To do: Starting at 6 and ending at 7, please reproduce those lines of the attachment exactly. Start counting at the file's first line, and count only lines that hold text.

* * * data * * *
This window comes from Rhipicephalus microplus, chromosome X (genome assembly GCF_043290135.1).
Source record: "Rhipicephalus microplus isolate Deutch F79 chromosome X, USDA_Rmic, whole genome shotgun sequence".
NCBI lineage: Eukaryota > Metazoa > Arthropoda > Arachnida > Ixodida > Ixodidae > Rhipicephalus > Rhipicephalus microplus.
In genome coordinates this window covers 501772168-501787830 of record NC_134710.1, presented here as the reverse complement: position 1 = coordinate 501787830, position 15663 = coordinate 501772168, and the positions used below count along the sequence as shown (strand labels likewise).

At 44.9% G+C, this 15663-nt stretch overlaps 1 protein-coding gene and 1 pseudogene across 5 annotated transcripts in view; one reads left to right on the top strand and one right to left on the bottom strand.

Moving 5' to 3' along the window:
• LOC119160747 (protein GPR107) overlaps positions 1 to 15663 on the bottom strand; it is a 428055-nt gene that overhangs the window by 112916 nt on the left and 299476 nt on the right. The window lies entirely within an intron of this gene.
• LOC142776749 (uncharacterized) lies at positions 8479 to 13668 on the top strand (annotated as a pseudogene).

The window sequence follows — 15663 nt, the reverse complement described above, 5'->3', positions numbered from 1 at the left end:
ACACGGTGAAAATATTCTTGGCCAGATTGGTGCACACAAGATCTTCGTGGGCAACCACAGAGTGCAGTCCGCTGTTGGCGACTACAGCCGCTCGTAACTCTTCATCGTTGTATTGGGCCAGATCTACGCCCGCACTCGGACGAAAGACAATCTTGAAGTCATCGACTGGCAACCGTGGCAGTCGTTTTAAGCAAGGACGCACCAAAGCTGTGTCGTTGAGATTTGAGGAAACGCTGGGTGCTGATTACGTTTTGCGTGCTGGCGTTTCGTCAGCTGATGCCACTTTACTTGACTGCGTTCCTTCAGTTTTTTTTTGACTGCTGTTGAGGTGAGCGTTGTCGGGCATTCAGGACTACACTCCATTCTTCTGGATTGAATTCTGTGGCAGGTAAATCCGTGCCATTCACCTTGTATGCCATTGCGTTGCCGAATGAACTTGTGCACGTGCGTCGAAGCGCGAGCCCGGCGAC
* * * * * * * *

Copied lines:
Moving 5' to 3' along the window:
• LOC119160747 (protein GPR107) overlaps positions 1 to 15663 on the bottom strand; it is a 428055-nt gene that overhangs the window by 112916 nt on the left and 299476 nt on the right. The window lies entirely within an intron of this gene.